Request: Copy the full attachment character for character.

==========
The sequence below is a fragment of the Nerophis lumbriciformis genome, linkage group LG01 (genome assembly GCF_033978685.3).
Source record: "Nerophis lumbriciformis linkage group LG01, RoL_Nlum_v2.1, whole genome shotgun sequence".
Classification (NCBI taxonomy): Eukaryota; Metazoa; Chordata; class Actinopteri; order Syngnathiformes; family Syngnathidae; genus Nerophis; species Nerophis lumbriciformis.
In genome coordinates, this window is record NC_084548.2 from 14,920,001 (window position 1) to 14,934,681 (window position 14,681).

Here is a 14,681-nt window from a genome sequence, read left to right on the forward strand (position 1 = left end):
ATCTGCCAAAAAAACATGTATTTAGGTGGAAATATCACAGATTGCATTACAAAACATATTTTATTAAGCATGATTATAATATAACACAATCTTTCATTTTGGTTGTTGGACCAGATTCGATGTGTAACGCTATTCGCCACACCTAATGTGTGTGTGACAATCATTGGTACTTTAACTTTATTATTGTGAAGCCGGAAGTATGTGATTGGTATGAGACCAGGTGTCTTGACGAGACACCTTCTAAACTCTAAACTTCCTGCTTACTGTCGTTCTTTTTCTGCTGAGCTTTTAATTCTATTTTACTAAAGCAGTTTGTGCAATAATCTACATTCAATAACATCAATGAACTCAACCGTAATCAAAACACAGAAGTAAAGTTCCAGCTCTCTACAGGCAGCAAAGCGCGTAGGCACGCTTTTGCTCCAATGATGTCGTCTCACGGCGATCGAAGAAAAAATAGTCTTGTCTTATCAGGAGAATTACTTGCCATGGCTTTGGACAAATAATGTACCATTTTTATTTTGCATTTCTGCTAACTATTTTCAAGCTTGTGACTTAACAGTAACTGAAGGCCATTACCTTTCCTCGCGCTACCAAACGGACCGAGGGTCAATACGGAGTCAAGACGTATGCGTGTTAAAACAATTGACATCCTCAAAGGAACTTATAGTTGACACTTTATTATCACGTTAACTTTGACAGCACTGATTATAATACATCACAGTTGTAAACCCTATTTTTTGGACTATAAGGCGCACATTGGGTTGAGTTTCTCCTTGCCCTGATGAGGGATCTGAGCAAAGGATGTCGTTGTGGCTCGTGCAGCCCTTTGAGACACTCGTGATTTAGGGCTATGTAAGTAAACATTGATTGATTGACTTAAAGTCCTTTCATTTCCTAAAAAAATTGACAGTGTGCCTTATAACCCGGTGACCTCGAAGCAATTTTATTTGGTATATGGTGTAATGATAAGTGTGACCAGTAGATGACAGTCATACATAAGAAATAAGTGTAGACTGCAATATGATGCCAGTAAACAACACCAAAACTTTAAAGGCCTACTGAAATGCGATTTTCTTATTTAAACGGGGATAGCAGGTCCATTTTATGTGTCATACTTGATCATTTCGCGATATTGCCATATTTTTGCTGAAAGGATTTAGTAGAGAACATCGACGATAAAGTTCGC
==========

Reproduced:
The sequence below is a fragment of the Nerophis lumbriciformis genome, linkage group LG01 (genome assembly GCF_033978685.3).
Source record: "Nerophis lumbriciformis linkage group LG01, RoL_Nlum_v2.1, whole genome shotgun sequence".
Classification (NCBI taxonomy): Eukaryota; Metazoa; Chordata; class Actinopteri; order Syngnathiformes; family Syngnathidae; genus Nerophis; species Nerophis lumbriciformis.
In genome coordinates, this window is record NC_084548.2 from 14,920,001 (window position 1) to 14,934,681 (window position 14,681).

Here is a 14,681-nt window from a genome sequence, read left to right on the forward strand (position 1 = left end):
ATCTGCCAAAAAAACATGTATTTAGGTGGAAATATCACAGATTGCATTACAAAACATATTTTATTAAGCATGATTATAATATAACACAATCTTTCATTTTGGTTGTTGGACCAGATTCGATGTGTAACGCTATTCGCCACACCTAATGTGTGTGTGACAATCATTGGTACTTTAACTTTATTATTGTGAAGCCGGAAGTATGTGATTGGTATGAGACCAGGTGTCTTGACGAGACACCTTCTAAACTCTAAACTTCCTGCTTACTGTCGTTCTTTTTCTGCTGAGCTTTTAATTCTATTTTACTAAAGCAGTTTGTGCAATAATCTACATTCAATAACATCAATGAACTCAACCGTAATCAAAACACAGAAGTAAAGTTCCAGCTCTCTACAGGCAGCAAAGCGCGTAGGCACGCTTTTGCTCCAATGATGTCGTCTCACGGCGATCGAAGAAAAAATAGTCTTGTCTTATCAGGAGAATTACTTGCCATGGCTTTGGACAAATAATGTACCATTTTTATTTTGCATTTCTGCTAACTATTTTCAAGCTTGTGACTTAACAGTAACTGAAGGCCATTACCTTTCCTCGCGCTACCAAACGGACCGAGGGTCAATACGGAGTCAAGACGTATGCGTGTTAAAACAATTGACATCCTCAAAGGAACTTATAGTTGACACTTTATTATCACGTTAACTTTGACAGCACTGATTATAATACATCACAGTTGTAAACCCTATTTTTTGGACTATAAGGCGCACATTGGGTTGAGTTTCTCCTTGCCCTGATGAGGGATCTGAGCAAAGGATGTCGTTGTGGCTCGTGCAGCCCTTTGAGACACTCGTGATTTAGGGCTATGTAAGTAAACATTGATTGATTGACTTAAAGTCCTTTCATTTCCTAAAAAAATTGACAGTGTGCCTTATAACCCGGTGACCTCGAAGCAATTTTATTTGGTATATGGTGTAATGATAAGTGTGACCAGTAGATGACAGTCATACATAAGAAATAAGTGTAGACTGCAATATGATGCCAGTAAACAACACCAAAACTTTAAAGGCCTACTGAAATGCGATTTTCTTATTTAAACGGGGATAGCAGGTCCATTTTATGTGTCATACTTGATCATTTCGCGATATTGCCATATTTTTGCTGAAAGGATTTAGTAGAGAACATCGACGATAAAGTTCGC